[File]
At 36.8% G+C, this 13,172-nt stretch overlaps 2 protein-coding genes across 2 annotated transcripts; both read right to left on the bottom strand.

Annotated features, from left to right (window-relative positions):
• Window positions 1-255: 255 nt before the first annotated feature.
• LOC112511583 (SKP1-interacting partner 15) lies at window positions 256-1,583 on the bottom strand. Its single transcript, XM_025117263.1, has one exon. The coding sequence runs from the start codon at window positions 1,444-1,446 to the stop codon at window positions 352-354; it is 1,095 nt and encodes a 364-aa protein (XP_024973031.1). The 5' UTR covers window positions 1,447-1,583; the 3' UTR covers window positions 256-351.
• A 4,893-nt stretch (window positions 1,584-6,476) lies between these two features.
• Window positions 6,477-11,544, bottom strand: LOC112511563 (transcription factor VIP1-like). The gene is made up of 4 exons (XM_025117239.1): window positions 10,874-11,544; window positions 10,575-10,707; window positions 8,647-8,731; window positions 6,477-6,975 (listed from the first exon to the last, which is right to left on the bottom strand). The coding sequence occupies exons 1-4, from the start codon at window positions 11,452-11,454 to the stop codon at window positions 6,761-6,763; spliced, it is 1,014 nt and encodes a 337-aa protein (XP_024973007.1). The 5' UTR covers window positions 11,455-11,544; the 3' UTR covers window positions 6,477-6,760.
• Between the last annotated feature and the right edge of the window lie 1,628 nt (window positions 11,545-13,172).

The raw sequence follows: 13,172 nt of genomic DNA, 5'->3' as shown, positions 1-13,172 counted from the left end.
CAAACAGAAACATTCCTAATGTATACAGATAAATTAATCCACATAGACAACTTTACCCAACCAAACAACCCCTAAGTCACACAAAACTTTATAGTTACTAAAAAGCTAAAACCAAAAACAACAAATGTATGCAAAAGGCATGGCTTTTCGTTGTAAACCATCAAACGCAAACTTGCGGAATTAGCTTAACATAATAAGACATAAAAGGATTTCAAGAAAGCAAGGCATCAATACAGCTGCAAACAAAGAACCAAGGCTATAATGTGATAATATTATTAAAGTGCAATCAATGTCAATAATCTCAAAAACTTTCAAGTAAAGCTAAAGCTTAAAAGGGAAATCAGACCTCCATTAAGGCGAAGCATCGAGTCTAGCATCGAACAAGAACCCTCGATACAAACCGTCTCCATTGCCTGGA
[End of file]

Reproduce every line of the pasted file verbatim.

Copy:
At 36.8% G+C, this 13,172-nt stretch overlaps 2 protein-coding genes across 2 annotated transcripts; both read right to left on the bottom strand.

Annotated features, from left to right (window-relative positions):
• Window positions 1-255: 255 nt before the first annotated feature.
• LOC112511583 (SKP1-interacting partner 15) lies at window positions 256-1,583 on the bottom strand. Its single transcript, XM_025117263.1, has one exon. The coding sequence runs from the start codon at window positions 1,444-1,446 to the stop codon at window positions 352-354; it is 1,095 nt and encodes a 364-aa protein (XP_024973031.1). The 5' UTR covers window positions 1,447-1,583; the 3' UTR covers window positions 256-351.
• A 4,893-nt stretch (window positions 1,584-6,476) lies between these two features.
• Window positions 6,477-11,544, bottom strand: LOC112511563 (transcription factor VIP1-like). The gene is made up of 4 exons (XM_025117239.1): window positions 10,874-11,544; window positions 10,575-10,707; window positions 8,647-8,731; window positions 6,477-6,975 (listed from the first exon to the last, which is right to left on the bottom strand). The coding sequence occupies exons 1-4, from the start codon at window positions 11,452-11,454 to the stop codon at window positions 6,761-6,763; spliced, it is 1,014 nt and encodes a 337-aa protein (XP_024973007.1). The 5' UTR covers window positions 11,455-11,544; the 3' UTR covers window positions 6,477-6,760.
• Between the last annotated feature and the right edge of the window lie 1,628 nt (window positions 11,545-13,172).

The raw sequence follows: 13,172 nt of genomic DNA, 5'->3' as shown, positions 1-13,172 counted from the left end.
CAAACAGAAACATTCCTAATGTATACAGATAAATTAATCCACATAGACAACTTTACCCAACCAAACAACCCCTAAGTCACACAAAACTTTATAGTTACTAAAAAGCTAAAACCAAAAACAACAAATGTATGCAAAAGGCATGGCTTTTCGTTGTAAACCATCAAACGCAAACTTGCGGAATTAGCTTAACATAATAAGACATAAAAGGATTTCAAGAAAGCAAGGCATCAATACAGCTGCAAACAAAGAACCAAGGCTATAATGTGATAATATTATTAAAGTGCAATCAATGTCAATAATCTCAAAAACTTTCAAGTAAAGCTAAAGCTTAAAAGGGAAATCAGACCTCCATTAAGGCGAAGCATCGAGTCTAGCATCGAACAAGAACCCTCGATACAAACCGTCTCCATTGCCTGGA